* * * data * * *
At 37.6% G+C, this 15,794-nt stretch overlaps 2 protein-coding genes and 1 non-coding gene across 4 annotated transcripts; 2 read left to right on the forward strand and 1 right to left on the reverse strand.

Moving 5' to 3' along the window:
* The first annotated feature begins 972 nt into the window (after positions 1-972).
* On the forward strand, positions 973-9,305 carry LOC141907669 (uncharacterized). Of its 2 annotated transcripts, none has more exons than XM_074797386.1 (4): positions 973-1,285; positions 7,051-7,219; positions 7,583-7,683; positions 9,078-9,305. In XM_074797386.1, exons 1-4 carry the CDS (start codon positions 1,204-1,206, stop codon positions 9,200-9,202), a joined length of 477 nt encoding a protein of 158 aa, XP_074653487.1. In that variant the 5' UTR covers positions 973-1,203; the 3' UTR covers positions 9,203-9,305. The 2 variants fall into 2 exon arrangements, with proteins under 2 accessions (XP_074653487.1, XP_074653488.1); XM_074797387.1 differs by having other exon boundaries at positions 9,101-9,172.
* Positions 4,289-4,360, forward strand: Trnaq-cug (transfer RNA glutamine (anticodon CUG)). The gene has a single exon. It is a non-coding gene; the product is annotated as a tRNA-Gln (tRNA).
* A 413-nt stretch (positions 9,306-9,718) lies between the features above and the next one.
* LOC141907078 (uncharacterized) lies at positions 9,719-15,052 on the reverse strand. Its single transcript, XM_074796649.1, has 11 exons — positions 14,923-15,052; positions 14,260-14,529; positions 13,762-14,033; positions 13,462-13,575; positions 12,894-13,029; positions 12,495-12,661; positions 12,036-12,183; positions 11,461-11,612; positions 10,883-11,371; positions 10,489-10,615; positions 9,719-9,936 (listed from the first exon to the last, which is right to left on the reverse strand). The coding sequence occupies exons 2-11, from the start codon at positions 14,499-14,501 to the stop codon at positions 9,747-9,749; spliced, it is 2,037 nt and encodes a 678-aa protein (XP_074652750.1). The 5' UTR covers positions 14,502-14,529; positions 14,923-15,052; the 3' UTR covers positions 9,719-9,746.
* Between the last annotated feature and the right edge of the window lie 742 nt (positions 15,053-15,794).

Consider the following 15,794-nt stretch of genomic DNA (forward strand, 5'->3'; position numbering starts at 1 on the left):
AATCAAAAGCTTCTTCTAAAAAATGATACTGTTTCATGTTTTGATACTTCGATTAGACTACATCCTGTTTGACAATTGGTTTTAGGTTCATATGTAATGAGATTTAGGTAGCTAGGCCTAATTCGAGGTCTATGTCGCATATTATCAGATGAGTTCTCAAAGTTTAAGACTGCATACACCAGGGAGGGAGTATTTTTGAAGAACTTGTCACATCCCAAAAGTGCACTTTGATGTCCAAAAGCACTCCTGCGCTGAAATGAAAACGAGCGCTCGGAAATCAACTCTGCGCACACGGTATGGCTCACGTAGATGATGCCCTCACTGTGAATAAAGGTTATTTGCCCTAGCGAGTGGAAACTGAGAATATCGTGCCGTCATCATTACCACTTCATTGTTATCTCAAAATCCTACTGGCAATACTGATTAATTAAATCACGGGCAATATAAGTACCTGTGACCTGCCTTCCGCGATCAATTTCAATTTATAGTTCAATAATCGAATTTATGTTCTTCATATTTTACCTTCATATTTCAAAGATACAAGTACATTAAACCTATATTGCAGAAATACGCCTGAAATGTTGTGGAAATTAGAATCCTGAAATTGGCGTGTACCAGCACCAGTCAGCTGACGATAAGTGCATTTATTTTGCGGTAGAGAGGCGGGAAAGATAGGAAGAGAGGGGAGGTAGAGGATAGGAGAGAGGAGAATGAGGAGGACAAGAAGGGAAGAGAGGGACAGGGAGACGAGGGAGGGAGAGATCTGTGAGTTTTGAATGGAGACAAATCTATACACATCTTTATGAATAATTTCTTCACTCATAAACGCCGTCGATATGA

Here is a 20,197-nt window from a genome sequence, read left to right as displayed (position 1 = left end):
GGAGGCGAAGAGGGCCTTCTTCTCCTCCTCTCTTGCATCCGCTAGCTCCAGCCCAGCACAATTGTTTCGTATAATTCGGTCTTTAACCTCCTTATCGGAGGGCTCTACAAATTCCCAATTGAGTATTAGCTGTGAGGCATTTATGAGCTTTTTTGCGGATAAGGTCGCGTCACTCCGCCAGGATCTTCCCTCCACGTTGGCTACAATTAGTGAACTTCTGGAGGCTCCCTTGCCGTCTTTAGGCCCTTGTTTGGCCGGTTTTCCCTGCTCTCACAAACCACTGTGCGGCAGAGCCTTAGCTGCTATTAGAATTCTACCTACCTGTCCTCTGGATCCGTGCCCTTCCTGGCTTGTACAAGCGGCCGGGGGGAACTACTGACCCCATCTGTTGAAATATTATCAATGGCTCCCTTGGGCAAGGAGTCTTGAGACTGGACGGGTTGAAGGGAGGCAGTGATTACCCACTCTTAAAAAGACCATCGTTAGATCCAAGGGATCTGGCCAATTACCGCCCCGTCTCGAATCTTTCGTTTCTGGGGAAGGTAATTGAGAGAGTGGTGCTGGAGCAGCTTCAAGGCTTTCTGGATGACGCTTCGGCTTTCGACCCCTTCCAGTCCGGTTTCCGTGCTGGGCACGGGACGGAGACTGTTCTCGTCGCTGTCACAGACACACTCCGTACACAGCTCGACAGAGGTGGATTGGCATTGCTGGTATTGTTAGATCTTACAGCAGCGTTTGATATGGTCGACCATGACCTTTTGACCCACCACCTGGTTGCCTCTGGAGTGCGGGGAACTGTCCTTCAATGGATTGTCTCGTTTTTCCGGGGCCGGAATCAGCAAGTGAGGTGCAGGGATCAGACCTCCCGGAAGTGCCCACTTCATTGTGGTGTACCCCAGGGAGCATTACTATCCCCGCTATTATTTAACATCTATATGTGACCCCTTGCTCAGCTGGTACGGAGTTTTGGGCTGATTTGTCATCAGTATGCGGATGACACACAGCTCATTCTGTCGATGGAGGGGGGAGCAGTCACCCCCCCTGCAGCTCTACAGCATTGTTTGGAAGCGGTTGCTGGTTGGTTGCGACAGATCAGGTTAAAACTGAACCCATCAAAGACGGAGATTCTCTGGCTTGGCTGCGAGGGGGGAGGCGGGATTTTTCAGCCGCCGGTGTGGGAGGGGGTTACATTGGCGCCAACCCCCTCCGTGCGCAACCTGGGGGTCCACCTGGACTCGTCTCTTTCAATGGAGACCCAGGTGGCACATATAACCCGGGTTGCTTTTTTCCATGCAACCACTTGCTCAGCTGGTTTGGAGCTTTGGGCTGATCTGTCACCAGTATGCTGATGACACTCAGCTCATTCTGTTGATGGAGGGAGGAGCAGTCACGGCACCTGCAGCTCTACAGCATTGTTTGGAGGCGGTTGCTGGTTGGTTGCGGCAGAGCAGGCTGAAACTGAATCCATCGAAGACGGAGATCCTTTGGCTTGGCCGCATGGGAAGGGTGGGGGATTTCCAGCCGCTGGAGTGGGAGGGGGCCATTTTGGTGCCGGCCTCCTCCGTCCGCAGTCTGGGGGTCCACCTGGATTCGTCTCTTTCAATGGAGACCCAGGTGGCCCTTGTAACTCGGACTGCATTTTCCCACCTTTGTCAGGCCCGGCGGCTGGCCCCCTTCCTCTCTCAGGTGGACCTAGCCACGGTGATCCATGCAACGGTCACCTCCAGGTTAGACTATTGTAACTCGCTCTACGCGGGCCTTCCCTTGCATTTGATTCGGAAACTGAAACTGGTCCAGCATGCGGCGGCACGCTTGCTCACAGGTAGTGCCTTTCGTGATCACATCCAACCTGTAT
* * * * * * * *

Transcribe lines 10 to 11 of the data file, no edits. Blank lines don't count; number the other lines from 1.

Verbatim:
AATCAAAAGCTTCTTCTAAAAAATGATACTGTTTCATGTTTTGATACTTCGATTAGACTACATCCTGTTTGACAATTGGTTTTAGGTTCATATGTAATGAGATTTAGGTAGCTAGGCCTAATTCGAGGTCTATGTCGCATATTATCAGATGAGTTCTCAAAGTTTAAGACTGCATACACCAGGGAGGGAGTATTTTTGAAGAACTTGTCACATCCCAAAAGTGCACTTTGATGTCCAAAAGCACTCCTGCGCTGAAATGAAAACGAGCGCTCGGAAATCAACTCTGCGCACACGGTATGGCTCACGTAGATGATGCCCTCACTGTGAATAAAGGTTATTTGCCCTAGCGAGTGGAAACTGAGAATATCGTGCCGTCATCATTACCACTTCATTGTTATCTCAAAATCCTACTGGCAATACTGATTAATTAAATCACGGGCAATATAAGTACCTGTGACCTGCCTTCCGCGATCAATTTCAATTTATAGTTCAATAATCGAATTTATGTTCTTCATATTTTACCTTCATATTTCAAAGATACAAGTACATTAAACCTATATTGCAGAAATACGCCTGAAATGTTGTGGAAATTAGAATCCTGAAATTGGCGTGTACCAGCACCAGTCAGCTGACGATAAGTGCATTTATTTTGCGGTAGAGAGGCGGGAAAGATAGGAAGAGAGGGGAGGTAGAGGATAGGAGAGAGGAGAATGAGGAGGACAAGAAGGGAAGAGAGGGACAGGGAGACGAGGGAGGGAGAGATCTGTGAGTTTTGAATGGAGACAAATCTATACACATCTTTATGAATAATTTCTTCACTCATAAACGCCGTCGATATGA

Here is a 20,197-nt window from a genome sequence, read left to right as displayed (position 1 = left end):